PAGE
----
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Diner owner sues ice cream maker over 'Lake Effect' name

There’s a legal storm brewing in Buffalo over the words "lake effect."

In a Feb. 21 filing, Lake Effect Diner’s owner sued Lake Effect Artisan Ice Cream in federal court, claiming trademark infringement.

Among other allegations, the suit accuses the ice cream company of intentionally using a name similar to Lake Effect Diner to “deceive consumers in the marketplace and to trade off the valuable goodwill” the diner has built among customers, the lawsuit charged.

Lake Effect Artisan Ice Cream’s owners said they were shocked and disappointed by the lawsuit, which came after the ice cream company had been in operation for a decade. During that time, the ice cream company's owners said in a statement, they had discussed numerous potential ventures with Tucker Curtin, the diner’s owner.

“We are upset that Mr. Curtin wants to destroy ‪Lake Effect Ice Cream, but are dedicated to protecting our name,” owners Jason Wulf and Erik Bernardi said in the statement. “We plan to fight Mr. Curtin and will be happy when all of this is resolved.”

Lake Effect Diner, at 3165 Main St., trademarked its name in 2006.

Lake Effect Artisan Ice Cream, based in Lockport, started selling ice cream in 2008.

In October 2018, Lake Effect Artisan Ice Cream filed a trademark application for its name. The application was rejected by the U.S. Patent and Trademark Office in February, with the examining attorney citing a likelihood of confusion.

“(I)t is highly likely, particularly given the geographic proximity of applicant and registrant, that consumers would perceive the ice cream shop and goods as a spin-off directly associated with the diner of the same name,” wrote trademark examiner Caitlin Watts-FitzGerald.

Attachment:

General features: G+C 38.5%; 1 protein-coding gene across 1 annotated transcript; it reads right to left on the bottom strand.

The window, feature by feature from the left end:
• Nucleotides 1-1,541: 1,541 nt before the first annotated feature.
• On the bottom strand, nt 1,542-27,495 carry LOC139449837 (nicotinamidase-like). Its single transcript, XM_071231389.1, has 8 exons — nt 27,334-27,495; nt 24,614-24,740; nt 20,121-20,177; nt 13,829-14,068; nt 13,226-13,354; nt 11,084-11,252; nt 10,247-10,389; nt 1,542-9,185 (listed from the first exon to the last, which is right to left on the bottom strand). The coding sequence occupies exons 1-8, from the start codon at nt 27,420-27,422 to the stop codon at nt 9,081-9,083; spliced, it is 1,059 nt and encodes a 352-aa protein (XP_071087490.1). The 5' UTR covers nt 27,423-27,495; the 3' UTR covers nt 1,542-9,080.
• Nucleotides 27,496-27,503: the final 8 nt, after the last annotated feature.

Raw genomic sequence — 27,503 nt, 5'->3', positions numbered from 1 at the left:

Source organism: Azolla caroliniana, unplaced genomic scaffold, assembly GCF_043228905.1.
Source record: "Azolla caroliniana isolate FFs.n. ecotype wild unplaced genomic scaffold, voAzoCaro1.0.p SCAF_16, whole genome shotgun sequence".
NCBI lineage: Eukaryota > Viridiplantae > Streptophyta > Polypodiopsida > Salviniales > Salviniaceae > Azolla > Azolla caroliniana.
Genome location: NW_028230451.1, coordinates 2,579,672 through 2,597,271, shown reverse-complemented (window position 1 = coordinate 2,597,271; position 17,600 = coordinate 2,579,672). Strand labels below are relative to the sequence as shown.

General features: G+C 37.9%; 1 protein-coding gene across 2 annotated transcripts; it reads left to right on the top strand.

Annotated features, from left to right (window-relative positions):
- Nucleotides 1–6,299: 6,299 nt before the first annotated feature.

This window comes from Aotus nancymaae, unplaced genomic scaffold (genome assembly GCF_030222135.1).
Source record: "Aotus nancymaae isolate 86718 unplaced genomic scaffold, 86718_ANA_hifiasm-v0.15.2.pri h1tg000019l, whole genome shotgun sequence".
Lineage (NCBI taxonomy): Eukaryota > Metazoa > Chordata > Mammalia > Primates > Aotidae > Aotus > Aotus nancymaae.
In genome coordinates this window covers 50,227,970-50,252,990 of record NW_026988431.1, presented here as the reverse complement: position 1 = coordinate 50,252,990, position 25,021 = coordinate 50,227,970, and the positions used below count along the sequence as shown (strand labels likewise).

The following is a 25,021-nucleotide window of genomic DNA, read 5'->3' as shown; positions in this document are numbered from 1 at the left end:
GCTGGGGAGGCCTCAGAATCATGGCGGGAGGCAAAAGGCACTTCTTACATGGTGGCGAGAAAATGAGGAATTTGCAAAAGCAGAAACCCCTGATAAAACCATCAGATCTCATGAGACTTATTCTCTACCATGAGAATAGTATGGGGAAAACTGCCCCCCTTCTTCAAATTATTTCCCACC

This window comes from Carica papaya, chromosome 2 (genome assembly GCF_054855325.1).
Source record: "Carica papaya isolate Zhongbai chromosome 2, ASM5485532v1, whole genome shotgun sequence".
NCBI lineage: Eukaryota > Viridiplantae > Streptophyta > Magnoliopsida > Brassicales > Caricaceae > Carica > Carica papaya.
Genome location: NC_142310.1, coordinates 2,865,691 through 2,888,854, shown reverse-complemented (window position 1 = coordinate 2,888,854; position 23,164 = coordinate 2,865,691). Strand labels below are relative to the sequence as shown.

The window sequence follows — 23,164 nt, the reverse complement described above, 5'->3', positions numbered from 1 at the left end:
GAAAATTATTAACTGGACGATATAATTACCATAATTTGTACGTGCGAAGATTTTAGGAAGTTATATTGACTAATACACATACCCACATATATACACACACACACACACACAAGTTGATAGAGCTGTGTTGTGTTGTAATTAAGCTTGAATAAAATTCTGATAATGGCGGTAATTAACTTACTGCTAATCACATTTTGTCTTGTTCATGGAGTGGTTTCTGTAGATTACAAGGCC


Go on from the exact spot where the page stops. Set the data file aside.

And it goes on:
The diner sent the ice cream company a cease-and-desist letter in August 2017. Attorney Justin Kloss, representing the diner’s owners, said that efforts to reach an agreement followed.

“We had engaged in pre-litigation discussions with the owners of the business to try to work something out with them,” Kloss said. “We went back and forth for several months. We were ultimately unable to resolve the issue.”

The lawsuit came as “an incredible shock and a huge disappointment,” especially since Curtin had discussed several business ventures with the ice cream company over the years, the ice cream makers said in the statement.

“Mr. Curtin showed no problems coexisting in the same marketplace with us. His threats against us began more than a year ago with letters from his attorney demanding money for use of the phrase ‘Lake Effect.’ The letters subsequently stopped, and we didn’t hear from him again for almost a year. We thought that these upsetting allegations were over. That is until a few days ago,” the ice cream makers said.

Curtin said that in the end he had to sue to protect his business and its reputation.

“We built a brand about Lake Effect, which is engaged in selling food and beverage, and ice cream,” Curtin said. “We have over 25 flavors of milkshakes, and products I’ve sold under the Lake Effect brand. It’s my name, and I got it first.”

When the ice cream company opened a store less than a mile from the diner, the number of people mistaking one for the other increased, and he acted to enforce his trademark, Curtin said.

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